As we learned from Politico’s reporting last week, the Supreme Court is poised to strike down its landmark Roe v. Wade decision. Overturning Roe will be devastating for all people, but most deeply for historically marginalized groups, including people with disabilities.
Nevertheless, when disability is invoked in discourse concerning abortion, it is typically regarding abortions based on fetal disability diagnoses. Yet by framing disability and abortion only in the context of disability-selective abortions, activists, scholars, and policymakers fail to recognize that it is actual people with disabilities—not fetuses with disability diagnoses—who are harmed by abortion restrictions.
In a forthcoming UCLA Law Review article, I write about how disabled people have both an increased need for abortion services and decreased access. Simply put, people with disabilities must be included in all efforts to protect abortion rights.
The attack on abortion rights reflects the legacy and continuation of a history in which reproduction has been weaponized to subjugate disabled people and other historically marginalized communities. As such, disabled people are acutely aware of what happens when the government gains control of our bodies. In particular, people with disabilities have faced a lengthy history of threats to bodily autonomy, including forced sterilization. Eugenics aimed to “improve” the human race by restricting procreation of those deemed undesirable—disabled people, immigrants, Black people, Indigenous people, LGBTQ people, and incarcerated people. Black disabled people were especially subjected to forced sterilization.
Roe is gone. The chaos is just beginning.
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Forced sterilization gained the blessing of the Supreme Court in the infamous 1927 Buck v. Bell decision. At 17 years old, Carrie Buck, who was deemed “feebleminded,” became pregnant after being sexually assaulted by her foster parents’ relative. To ostensibly hide the pregnancy that resulted from sexual violence, she was committed to the Virginia State Colony for Epileptics and Feeble Minded, where her mother was also institutionalized. After giving birth, Buck’s daughter, Vivian, was adopted by her foster family. The institution then sought to sterilize Buck per the state’s involuntary sterilization law.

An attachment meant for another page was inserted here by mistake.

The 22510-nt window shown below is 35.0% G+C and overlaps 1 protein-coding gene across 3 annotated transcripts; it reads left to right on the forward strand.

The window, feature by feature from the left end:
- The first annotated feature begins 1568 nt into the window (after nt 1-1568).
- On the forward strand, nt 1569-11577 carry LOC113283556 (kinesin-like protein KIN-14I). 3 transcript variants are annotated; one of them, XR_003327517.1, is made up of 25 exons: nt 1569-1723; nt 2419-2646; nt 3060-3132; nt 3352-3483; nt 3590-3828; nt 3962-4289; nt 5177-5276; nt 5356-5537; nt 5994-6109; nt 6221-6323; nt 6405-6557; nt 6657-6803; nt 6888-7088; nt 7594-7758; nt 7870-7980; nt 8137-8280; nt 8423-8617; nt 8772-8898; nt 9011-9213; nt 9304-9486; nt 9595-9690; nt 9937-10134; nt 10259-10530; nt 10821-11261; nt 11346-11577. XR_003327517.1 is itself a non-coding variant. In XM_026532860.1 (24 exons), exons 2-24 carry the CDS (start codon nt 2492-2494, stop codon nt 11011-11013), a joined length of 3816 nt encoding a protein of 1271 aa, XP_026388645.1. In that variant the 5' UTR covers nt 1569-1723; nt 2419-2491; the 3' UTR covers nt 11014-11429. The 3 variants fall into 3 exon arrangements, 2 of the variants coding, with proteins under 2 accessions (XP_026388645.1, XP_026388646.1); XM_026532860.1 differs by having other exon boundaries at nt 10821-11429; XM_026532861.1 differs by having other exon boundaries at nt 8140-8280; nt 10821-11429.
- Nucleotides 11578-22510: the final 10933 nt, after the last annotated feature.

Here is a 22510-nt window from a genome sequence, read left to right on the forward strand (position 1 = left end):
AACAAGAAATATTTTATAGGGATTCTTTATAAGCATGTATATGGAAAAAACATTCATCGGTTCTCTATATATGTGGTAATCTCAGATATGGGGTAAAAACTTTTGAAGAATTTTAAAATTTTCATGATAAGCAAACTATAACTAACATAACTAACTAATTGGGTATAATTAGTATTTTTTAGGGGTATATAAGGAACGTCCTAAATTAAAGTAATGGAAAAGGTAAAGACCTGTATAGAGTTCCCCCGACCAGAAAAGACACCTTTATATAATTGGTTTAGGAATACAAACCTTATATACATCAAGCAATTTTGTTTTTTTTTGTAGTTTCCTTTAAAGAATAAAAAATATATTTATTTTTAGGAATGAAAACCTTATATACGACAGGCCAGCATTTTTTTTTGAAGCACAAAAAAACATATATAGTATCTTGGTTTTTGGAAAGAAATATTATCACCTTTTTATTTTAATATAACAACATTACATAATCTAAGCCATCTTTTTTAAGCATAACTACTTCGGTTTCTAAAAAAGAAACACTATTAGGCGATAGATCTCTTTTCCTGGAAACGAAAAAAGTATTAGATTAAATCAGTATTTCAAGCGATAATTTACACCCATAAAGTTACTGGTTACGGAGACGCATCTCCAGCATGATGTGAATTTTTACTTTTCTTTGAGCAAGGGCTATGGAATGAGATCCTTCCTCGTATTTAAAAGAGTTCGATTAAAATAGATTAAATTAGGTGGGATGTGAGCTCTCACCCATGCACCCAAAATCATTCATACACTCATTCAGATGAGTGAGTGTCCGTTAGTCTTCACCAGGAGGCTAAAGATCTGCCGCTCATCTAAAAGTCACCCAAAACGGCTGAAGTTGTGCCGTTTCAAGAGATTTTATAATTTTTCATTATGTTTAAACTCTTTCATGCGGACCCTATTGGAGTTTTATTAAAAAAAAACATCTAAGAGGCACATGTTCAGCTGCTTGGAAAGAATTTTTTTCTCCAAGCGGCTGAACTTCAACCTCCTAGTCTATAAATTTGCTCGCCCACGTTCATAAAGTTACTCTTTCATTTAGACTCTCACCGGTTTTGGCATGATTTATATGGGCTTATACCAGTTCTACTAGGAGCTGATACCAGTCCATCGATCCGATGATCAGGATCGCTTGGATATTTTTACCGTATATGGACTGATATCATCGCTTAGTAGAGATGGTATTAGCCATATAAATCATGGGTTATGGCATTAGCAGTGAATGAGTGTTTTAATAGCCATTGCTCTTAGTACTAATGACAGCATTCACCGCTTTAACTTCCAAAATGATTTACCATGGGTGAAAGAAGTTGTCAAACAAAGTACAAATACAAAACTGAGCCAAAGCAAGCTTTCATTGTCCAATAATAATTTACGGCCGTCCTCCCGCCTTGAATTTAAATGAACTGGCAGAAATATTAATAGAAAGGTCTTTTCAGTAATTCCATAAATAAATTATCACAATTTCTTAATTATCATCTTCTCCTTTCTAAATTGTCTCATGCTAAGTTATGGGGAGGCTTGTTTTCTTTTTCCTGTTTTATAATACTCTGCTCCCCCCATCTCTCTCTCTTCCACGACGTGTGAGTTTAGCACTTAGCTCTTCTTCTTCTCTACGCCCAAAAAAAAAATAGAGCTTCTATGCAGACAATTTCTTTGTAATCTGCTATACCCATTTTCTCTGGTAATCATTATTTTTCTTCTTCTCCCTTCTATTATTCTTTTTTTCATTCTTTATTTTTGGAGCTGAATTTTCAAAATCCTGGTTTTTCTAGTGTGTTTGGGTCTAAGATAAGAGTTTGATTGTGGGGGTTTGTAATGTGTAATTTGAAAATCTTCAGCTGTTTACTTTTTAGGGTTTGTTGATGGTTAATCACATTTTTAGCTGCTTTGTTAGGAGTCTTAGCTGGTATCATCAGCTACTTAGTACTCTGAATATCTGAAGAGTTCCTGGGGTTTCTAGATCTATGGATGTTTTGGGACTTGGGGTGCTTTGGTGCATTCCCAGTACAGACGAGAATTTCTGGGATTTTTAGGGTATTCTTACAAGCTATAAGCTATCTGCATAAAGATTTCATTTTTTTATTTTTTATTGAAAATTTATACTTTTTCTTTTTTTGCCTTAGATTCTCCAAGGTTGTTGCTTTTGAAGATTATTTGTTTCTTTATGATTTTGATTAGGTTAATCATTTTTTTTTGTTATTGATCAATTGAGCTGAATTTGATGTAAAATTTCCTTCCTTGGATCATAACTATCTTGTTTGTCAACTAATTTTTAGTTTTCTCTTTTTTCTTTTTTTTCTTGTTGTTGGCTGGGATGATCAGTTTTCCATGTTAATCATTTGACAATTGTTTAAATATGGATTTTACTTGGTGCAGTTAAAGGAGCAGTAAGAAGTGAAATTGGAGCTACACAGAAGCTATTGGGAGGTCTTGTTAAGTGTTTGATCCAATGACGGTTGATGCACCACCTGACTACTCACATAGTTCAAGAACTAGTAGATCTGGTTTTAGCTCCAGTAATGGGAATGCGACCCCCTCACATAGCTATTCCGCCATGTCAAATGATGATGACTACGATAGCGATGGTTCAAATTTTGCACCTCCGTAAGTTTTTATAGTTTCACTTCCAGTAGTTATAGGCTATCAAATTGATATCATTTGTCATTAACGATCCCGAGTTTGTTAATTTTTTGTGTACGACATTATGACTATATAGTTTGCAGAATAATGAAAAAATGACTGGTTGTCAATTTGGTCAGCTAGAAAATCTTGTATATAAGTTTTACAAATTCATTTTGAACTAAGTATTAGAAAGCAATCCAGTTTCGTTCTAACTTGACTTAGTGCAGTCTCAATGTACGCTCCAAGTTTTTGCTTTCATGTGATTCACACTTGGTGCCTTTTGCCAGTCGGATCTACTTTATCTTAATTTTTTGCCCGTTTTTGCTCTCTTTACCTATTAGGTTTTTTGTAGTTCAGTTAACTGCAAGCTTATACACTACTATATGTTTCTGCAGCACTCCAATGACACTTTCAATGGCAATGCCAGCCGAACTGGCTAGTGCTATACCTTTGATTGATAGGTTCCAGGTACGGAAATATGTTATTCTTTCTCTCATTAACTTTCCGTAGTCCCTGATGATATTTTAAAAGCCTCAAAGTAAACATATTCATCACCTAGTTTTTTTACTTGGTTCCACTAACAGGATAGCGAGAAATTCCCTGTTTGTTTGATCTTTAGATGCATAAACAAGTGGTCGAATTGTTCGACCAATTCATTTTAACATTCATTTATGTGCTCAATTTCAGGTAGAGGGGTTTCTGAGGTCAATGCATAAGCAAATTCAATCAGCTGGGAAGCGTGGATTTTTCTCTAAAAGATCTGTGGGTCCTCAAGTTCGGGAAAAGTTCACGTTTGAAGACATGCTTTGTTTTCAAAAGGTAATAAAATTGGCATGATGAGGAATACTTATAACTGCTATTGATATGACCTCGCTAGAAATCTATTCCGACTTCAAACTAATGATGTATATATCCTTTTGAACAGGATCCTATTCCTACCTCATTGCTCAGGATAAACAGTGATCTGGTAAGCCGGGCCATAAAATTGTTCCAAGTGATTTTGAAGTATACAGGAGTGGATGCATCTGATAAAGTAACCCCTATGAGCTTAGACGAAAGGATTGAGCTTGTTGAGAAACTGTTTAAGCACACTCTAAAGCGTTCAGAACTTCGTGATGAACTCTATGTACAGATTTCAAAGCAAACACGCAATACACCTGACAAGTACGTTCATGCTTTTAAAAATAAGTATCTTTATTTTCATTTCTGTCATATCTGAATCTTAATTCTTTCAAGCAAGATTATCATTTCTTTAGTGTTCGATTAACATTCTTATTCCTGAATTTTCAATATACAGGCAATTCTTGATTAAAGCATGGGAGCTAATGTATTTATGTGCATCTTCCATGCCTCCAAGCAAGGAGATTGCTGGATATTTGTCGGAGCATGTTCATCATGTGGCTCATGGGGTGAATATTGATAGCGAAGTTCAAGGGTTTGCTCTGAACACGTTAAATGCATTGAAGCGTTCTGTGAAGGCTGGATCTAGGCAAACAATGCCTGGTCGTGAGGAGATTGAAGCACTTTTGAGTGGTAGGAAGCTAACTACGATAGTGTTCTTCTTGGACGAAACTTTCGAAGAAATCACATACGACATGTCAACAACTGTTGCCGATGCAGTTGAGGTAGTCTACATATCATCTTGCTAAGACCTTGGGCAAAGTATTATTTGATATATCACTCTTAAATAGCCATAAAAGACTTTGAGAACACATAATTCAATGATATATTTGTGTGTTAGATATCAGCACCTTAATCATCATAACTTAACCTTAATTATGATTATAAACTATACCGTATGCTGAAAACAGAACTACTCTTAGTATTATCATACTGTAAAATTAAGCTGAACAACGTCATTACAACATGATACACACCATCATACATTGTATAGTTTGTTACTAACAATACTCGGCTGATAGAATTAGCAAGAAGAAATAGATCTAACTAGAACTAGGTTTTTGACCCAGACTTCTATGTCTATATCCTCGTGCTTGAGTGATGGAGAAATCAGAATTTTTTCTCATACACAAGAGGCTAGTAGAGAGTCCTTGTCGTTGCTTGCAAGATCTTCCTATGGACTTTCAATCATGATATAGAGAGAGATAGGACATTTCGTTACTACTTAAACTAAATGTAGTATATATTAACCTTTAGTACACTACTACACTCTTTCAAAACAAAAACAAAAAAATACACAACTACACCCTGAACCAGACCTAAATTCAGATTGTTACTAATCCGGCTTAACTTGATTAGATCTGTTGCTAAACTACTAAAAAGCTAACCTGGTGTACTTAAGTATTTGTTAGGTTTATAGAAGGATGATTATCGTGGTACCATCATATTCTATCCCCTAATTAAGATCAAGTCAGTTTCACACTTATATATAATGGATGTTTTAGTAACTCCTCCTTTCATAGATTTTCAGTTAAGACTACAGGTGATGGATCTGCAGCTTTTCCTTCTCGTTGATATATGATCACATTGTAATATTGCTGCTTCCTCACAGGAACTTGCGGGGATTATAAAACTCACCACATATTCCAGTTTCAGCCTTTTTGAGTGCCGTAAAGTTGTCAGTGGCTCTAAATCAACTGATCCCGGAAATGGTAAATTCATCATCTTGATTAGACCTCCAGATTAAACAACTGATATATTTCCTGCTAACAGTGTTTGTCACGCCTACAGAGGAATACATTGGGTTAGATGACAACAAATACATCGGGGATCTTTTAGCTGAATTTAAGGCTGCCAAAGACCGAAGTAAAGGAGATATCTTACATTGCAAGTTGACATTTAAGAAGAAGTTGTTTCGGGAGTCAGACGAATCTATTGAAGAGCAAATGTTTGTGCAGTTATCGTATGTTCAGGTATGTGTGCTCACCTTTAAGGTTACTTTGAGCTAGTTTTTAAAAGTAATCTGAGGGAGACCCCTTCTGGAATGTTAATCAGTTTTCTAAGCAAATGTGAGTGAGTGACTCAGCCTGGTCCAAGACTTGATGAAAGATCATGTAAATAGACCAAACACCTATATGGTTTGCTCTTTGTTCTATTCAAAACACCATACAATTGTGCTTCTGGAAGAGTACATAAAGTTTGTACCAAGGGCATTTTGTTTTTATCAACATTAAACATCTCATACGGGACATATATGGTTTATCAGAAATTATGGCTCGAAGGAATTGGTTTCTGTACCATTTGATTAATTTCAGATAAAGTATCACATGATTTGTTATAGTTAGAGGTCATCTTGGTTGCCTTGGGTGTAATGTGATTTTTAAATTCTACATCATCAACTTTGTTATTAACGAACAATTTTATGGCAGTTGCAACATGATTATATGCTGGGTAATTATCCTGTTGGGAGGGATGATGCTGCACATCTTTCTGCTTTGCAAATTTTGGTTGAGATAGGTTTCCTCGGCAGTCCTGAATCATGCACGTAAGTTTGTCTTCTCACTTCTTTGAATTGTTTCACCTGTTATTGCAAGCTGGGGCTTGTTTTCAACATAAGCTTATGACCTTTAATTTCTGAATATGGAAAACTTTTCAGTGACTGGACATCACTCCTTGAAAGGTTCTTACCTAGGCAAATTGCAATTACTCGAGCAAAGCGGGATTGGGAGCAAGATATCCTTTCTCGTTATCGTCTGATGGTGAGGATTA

After a series of appeals, the Supreme Court upheld Virginia’s law allowing institutions to condition a patient’s release upon sterilization as constitutional. In reaching this holding, Justice Oliver Wendell Holmes Jr. stated that the forced sterilization would benefit Buck’s welfare and that of society. He then proclaimed, “Three generations of imbeciles are enough.” Following this decision, more than 30 states enacted compulsory sterilization laws. By the late 20th century, roughly 70,000 Americans, many of whom had disabilities, were forcibly sterilized.
Even today, people with disabilities continue to endure state-sanctioned reproductive oppression. For example, a National Women’s Law Center report published in January found that 30 states and the District of Columbia still have involuntary sterilization laws on their books. In these states, guardians, who are appointed by courts to make decisions on behalf of disabled people, are often the ones choosing whether a person is sterilized, even if it is against that person’s wishes. Notably, research indicates sterilization is a standard procedure for disabled people. Guardians, also known as conservators in some states, are also permitted to make decisions about contraception, as demonstrated by Britney Spears’ case.
Despite enduring a lengthy history of reproductive oppression, people with disabilities have been largely ignored from discourse about abortion rights. This exclusion is particularly problematic because overturning Roe will have devastating consequences for disabled people, who often use abortion services because they experience substantial disadvantages.
First, access to comprehensive reproductive health services, including abortion care, is crucial for disabled people because they are at greater risk of health disparities. According to research, people with disabilities have higher rates of maternal mortality and morbidity than people without disabilities. Moreover, some disabled people take medications that must be stopped prior to pregnancy. Without abortion services, disabled people who have unintended pregnancies will be put in an impossible situation: Having to choose to suddenly end medication and risk harmful side effects, or continue medication that could harm them and their children.
Ultimately, restricting access to abortion will force pregnant people with disabilities to accept risks associated with pregnancy irrespective of their beliefs or health, placing some in considerable harm. This is both dangerous and cruel.